By Ron Bousso and Ahmed Aboulenein
LONDON (Reuters) - Brent crude oil rose on Monday to above $71 a barrel, recovering from a five-year low it hit earlier as investors looked for a price floor after last week's OPEC decision not to cut production.
U.S. crude and Brent have fallen for five months in a row, oil's longest losing streak since the 2008 financial crisis.
Brent hit a low of $67.53 a barrel, the lowest since October 2009, before rising 85 cents to $71.00 a barrel by 1454 GMT. U.S. crude was up $1.01 at $67.16 a barrel, having slipped to an intraday low of $63.72, the lowest since July 2009.
"The market is still very much in panic mode," said Energy Aspects' chief oil analyst Amrita Sen. "Once we get over the panic, Brent prices will probably stabilise at around $65-80 a barrel in the short term."
"We can expect such volatility in the near future given the market had overshot to the downside," Sen said.
Saudi Arabia, the most influential member of the Organization of the Petroleum Exporting Countries blocked moves by some smaller producers to curb oil output in response to huge oversupply in world markets.
Oil lost more than 12 percent after OPEC's decision last Thursday.
Data suggested the new price environment has hit fast-growing U.S. shale oil production, the main driver of global production growth in recent years, with a 15 percent drop in permits for new wells in November.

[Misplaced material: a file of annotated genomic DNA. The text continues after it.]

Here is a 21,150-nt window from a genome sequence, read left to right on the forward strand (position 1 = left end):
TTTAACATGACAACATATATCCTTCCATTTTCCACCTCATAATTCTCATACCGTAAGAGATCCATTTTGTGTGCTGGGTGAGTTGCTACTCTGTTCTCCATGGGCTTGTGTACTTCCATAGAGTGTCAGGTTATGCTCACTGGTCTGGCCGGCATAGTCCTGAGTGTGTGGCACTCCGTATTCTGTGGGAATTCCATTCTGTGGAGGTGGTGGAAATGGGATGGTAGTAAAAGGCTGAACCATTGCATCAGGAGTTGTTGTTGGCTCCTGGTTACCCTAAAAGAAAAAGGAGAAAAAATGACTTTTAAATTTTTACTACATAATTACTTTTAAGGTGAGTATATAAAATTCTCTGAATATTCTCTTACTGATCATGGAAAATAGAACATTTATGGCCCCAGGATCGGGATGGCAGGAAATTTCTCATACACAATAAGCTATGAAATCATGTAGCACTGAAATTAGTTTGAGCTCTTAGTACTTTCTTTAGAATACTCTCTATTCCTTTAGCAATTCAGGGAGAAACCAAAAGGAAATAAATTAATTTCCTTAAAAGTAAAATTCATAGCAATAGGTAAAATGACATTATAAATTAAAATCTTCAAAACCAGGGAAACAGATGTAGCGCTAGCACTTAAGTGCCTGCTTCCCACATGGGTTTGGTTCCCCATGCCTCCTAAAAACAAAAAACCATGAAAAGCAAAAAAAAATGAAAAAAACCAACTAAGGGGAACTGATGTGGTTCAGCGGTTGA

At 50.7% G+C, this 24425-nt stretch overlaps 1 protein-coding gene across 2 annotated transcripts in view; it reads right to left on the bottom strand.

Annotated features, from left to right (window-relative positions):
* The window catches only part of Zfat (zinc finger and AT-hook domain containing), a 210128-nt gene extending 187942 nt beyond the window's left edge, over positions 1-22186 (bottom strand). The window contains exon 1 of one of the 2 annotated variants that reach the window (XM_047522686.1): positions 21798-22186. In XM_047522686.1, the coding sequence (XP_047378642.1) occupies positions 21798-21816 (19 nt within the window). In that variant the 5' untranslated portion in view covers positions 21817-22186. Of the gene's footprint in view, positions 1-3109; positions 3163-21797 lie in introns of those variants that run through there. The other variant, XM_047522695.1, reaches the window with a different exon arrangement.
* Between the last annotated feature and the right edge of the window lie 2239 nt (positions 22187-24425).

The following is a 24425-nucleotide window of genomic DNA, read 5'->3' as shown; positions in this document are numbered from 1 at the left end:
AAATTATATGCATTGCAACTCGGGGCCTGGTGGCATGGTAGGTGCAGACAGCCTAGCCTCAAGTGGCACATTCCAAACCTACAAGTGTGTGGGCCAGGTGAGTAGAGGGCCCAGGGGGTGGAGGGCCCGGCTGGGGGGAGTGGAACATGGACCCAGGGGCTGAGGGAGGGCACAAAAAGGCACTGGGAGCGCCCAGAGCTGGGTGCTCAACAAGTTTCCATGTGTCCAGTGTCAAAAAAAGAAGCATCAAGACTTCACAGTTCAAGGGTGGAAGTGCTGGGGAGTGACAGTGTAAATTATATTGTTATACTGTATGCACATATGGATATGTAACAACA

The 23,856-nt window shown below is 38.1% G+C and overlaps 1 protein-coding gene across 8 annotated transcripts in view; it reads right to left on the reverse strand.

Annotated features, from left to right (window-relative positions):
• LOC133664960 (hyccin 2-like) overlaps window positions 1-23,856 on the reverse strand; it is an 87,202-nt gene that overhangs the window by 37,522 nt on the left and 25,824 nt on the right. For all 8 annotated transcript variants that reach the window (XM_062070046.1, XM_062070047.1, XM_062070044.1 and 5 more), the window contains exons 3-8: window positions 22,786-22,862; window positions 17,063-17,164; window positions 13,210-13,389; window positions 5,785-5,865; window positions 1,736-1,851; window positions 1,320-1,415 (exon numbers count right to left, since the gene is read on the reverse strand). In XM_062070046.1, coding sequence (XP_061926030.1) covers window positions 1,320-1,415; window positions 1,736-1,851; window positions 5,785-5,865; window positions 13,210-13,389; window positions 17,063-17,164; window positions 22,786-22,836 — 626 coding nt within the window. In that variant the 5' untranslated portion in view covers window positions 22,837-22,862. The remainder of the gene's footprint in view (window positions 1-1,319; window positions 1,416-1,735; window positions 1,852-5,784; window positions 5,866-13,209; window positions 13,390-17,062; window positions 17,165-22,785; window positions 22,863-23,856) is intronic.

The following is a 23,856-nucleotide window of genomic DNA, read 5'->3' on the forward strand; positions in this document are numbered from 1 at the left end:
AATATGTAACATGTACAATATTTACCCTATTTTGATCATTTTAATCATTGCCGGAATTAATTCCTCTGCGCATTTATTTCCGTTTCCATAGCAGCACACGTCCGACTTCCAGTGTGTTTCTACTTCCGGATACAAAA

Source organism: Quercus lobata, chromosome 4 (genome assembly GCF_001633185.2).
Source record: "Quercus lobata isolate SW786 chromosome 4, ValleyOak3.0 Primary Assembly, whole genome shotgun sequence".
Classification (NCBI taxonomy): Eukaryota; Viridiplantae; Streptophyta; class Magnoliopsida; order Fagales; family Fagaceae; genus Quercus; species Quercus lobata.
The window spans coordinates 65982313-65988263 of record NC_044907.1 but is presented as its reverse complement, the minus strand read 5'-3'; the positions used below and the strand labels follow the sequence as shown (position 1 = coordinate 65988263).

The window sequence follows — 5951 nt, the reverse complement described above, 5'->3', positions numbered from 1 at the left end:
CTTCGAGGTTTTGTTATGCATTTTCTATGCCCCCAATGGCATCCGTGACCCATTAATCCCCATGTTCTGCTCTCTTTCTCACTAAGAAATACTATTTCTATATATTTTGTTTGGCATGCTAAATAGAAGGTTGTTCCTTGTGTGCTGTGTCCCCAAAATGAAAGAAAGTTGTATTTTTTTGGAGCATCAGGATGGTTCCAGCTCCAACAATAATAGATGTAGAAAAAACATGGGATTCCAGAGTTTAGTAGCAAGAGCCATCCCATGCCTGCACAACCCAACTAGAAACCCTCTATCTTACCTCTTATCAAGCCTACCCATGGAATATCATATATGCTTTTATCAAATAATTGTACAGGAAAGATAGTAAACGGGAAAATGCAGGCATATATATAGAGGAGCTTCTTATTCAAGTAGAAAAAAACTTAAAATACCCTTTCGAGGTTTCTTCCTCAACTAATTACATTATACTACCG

"The market is still looking for a new equilibrium below $70 (a barrel), which is a little surprising given that with the current prices much of the shale oil production in the U.S., or part of it, will be unprofitable," Commerzbank analyst Eugen Weinberg said.
With oil prices down about 40 percent since June, the impact is being felt around the world as oil producers from Iraq to Nigeria revise 2015 budgets to reflect lower prices.
Slower-than-expected growth in China's manufacturing sector may add further downward pressure on oil.
"In the fourth quarter, oil markets have lost the support of both the invisible hand of the U.S. Fed and OPEC," Petromatrix analyst Olivier Jakob said, referring to the Federal Reserve's move to phase out monetary stimulus for the U.S. economy.
(Additional reporting by Florence Tan in Singapore; Editing by David Goodman, William Hardy and David Clarke)